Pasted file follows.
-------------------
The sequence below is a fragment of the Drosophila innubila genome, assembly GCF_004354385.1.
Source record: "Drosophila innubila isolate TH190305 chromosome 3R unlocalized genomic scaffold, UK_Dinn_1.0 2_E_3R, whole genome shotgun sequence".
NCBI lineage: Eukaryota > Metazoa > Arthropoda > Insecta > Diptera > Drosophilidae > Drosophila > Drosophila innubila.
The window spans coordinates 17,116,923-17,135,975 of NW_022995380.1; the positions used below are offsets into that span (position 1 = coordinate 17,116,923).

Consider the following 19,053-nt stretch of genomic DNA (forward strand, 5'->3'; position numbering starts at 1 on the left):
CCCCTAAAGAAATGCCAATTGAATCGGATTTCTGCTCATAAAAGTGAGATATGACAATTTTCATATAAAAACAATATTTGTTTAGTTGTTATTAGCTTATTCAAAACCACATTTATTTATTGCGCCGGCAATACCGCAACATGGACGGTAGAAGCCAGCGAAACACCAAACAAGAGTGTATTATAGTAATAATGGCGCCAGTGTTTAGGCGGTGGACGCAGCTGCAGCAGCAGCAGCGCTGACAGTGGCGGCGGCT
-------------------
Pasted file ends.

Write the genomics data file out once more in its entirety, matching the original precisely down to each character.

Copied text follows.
The sequence below is a fragment of the Drosophila innubila genome, assembly GCF_004354385.1.
Source record: "Drosophila innubila isolate TH190305 chromosome 3R unlocalized genomic scaffold, UK_Dinn_1.0 2_E_3R, whole genome shotgun sequence".
NCBI lineage: Eukaryota > Metazoa > Arthropoda > Insecta > Diptera > Drosophilidae > Drosophila > Drosophila innubila.
The window spans coordinates 17,116,923-17,135,975 of NW_022995380.1; the positions used below are offsets into that span (position 1 = coordinate 17,116,923).

Consider the following 19,053-nt stretch of genomic DNA (forward strand, 5'->3'; position numbering starts at 1 on the left):
CCCCTAAAGAAATGCCAATTGAATCGGATTTCTGCTCATAAAAGTGAGATATGACAATTTTCATATAAAAACAATATTTGTTTAGTTGTTATTAGCTTATTCAAAACCACATTTATTTATTGCGCCGGCAATACCGCAACATGGACGGTAGAAGCCAGCGAAACACCAAACAAGAGTGTATTATAGTAATAATGGCGCCAGTGTTTAGGCGGTGGACGCAGCTGCAGCAGCAGCAGCGCTGACAGTGGCGGCGGCT